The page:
Once upon a time, a little girl found herself all alone on a dock in Australia, unable to remember even her own name. Her one clue to her former life...moreOnce upon a time, a little girl found herself all alone on a dock in Australia, unable to remember even her own name. Her one clue to her former life was a book of fairy tales written by the woman known only to her as the Authoress. Once upon another time, the Authoress was a little girl, too, but an outcast in the English manor of her formidable aunt and reclusive uncle. Her only light was her cousin, Rose, for whom she would do anything in the world. Once upon a third time, a young woman lost everyone in her world and so she traveled across the sea to unravel the a past that connected herself, her grandmother, and the Authoress.
The Forgotten Garden weaves together the stories of these three women, in chapters that skip from the the Authoress’s life in the early 1900s to Nell’s search for her identity in the 1970s to her granddaughter Cassandra’s mission to finish what Nell began thirty years ago. This story works on so many levels, but at heart it is a fairy tale. Morton is a master of this language and her story bears a lot of unpacking. Not only do we have the haunting and beautiful original fairy tales penned by the Authoress, we also see them subtly referenced in the unfolding “real” story. I think what I appreciated most was how this was done with such a light touch. If you want to delve into the symbolism in The Forgotten Garden, it’s there in spades. But if you just want a gothic mystery set in a haunted cottage on the edge of an English manor’s garden maze, this book can be that for you, too.
It reminds me a bit of Diane Setterfield’s The Thirteenth Tale, another fabulous book that proves you can still combine fairy tales, English manors, and little girls and create something striking and fresh. Some of the strength of this genre is found in its familiarity. These tales evoke the ones we heard as children and there’s a natural, emotional response to the earliest stories we knew.
Would I recommend? Definitely. The Forgotten Garden is beautifully written, a compelling mystery, a misty grown-up fairy tale, and quite a satisfying read.
To read more of my reviews, check out my blog at yearofmagicalreading.wordpress.com(less)
I loved The Time Traveler's Wife so much that I was quite nervous about Niffenegger's return to novels. Though I don't think this book had the complex...moreI loved The Time Traveler's Wife so much that I was quite nervous about Niffenegger's return to novels. Though I don't think this book had the complexity of TTW, I still loved it. I think the greatest strength is in the characters. They are all fascinating and bright set against the backdrop of a beautifully rendered London.
The story revolves around two sets of twins: Edie and Elseph and Edie's daughters, Julia and Valentina. When Elseph dies, she leaves all her worldly possessions (even in some ways her boyfriend Robert) to the twins, who come over from America to live in her flat. But Elseph is still in the flat, trapped as a ghost. Some of the strongest parts of the book are in Elseph's early days as a ghost, as she learns the rules of her new existence and tests her powers, sometimes with frightening results.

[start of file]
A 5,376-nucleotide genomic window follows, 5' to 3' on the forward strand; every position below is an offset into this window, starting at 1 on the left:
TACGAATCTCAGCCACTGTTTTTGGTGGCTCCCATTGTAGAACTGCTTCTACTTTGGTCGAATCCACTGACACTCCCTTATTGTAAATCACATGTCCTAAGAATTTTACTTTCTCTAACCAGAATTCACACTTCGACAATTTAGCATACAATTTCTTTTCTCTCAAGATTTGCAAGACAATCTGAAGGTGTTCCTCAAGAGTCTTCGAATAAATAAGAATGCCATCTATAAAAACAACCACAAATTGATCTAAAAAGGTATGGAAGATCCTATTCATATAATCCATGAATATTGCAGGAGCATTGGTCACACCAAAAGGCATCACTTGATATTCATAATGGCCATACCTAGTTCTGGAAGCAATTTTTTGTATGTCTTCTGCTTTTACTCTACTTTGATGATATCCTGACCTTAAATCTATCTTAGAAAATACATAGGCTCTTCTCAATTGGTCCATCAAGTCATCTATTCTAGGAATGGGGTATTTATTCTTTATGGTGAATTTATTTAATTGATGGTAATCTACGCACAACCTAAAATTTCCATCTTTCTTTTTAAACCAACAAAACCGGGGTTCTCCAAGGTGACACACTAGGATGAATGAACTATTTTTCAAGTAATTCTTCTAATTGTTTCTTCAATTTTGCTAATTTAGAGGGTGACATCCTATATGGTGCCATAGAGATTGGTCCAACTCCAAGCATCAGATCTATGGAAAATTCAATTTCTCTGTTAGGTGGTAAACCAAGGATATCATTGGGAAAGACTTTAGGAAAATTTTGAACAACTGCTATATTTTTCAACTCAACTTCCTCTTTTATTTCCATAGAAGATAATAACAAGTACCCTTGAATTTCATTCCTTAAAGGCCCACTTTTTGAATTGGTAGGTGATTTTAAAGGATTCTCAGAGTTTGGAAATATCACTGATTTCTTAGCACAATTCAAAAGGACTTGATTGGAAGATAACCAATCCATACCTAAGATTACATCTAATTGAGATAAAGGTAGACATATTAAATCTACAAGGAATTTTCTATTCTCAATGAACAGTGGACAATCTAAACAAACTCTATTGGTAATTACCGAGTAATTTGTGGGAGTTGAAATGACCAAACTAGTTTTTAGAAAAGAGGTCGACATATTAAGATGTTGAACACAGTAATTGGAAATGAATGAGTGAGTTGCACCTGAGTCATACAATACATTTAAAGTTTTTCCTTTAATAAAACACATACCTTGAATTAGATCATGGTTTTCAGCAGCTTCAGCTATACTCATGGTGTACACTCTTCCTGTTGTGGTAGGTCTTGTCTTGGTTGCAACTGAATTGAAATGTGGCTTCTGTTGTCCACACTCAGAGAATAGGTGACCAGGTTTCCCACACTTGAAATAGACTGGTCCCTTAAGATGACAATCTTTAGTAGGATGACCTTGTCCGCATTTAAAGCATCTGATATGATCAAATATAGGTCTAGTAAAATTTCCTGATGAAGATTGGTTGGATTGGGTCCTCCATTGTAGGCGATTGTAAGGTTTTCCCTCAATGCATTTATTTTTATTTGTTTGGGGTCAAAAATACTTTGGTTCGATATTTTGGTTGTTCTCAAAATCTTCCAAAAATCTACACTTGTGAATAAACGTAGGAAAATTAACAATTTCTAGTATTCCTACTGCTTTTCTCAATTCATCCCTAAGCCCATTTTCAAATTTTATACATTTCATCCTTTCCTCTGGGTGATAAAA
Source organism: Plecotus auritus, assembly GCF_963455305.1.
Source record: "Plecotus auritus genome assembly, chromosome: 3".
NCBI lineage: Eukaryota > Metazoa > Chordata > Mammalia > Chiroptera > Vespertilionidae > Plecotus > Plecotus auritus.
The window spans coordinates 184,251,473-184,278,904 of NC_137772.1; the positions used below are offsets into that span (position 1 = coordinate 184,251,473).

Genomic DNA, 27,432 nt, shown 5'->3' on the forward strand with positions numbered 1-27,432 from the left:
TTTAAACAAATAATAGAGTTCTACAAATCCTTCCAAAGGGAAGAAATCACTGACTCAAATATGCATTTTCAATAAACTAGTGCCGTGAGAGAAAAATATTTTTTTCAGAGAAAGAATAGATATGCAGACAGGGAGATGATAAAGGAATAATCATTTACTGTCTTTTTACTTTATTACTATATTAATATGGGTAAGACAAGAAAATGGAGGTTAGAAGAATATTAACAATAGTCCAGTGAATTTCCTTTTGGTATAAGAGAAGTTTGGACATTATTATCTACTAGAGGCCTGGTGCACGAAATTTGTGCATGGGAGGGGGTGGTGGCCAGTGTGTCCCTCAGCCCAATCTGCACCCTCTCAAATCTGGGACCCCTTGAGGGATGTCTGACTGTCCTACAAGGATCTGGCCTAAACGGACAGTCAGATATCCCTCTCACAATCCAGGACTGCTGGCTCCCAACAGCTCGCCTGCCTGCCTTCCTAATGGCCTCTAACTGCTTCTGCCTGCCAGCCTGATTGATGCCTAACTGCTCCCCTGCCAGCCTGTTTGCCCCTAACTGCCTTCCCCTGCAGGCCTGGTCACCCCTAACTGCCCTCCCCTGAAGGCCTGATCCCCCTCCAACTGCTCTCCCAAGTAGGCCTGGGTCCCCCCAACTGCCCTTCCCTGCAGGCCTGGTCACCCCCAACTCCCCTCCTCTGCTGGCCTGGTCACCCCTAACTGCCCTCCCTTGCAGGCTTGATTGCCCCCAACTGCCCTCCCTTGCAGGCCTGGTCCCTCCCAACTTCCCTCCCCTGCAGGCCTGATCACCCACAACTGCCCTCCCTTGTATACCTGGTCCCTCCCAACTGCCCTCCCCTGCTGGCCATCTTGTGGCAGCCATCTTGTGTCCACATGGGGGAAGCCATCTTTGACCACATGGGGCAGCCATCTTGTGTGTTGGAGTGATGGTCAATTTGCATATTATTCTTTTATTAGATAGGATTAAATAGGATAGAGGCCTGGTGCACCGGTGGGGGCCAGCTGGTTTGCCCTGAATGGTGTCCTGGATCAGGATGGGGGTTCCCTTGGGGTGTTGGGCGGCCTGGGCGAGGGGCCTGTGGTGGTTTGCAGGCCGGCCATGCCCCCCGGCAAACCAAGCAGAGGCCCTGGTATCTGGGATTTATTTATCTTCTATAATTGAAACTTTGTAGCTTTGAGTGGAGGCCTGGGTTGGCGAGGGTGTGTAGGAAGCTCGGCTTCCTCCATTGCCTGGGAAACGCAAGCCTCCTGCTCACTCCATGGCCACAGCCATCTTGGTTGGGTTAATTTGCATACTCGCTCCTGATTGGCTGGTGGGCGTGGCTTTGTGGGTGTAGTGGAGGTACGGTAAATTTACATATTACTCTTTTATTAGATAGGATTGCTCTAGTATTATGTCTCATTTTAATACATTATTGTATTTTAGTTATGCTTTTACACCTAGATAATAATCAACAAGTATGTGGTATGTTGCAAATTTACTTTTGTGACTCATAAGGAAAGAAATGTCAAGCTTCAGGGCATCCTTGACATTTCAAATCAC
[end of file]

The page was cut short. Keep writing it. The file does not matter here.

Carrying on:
The other engrossing aspect of the book is the dynamic between Julia and Valentina and the otherness connected with their being twins. Though Julia is the headstrong leader of the two, she can't imagine a life without Valentina and essentially wants to spend her life bound to her twin. Valentina is the meeker of the twins, nicknamed Mouse, but she wants to break away from Julia and live her own life. Playing counterpoint to the two sets of twins are Robert (Elseph and then Valentina's lover) and Martin (the OCD upstairs neighbor who befriends Julia).
My only complaint is perhaps the ending, which gets decidedly weird and dark, and then takes a falsely uplifting turn at the end. It's certainly not a happy ending, but Niffenegger tries to give it a hopeful spin that just didn't ring true to me. Even though it's a ghost story, the depressing ending took me by surprise. (less)
I always enjoy books about books and John Connolly's Book of Lost Things is packed with the things I like - revisions of classic fairy tales that stil...moreI always enjoy books about books and John Connolly's Book of Lost Things is packed with the things I like - revisions of classic fairy tales that still maintain archetypal themes. The story follows a young boy who loves to read and is lured out of his own world into the world of books. His journey into fairy tales forces him to grow up as he fights his own fears and figures out how to return to his family in the real world.
The one thing that I didn't enjoy about The Book of Lost Things was how graphic and violent it was at times. I was surprised by scenes of people being hacked in half, rotting dead carcasses and other violent and shocking images. Connolly has a way of describing these things that makes them truly vile. I know that these graphic images are important to the story - they help the young boy to grow up and teach him about the realities of life. But ultimately they took away from my enjoyment of the story. Maybe I'm just a wuss.(less)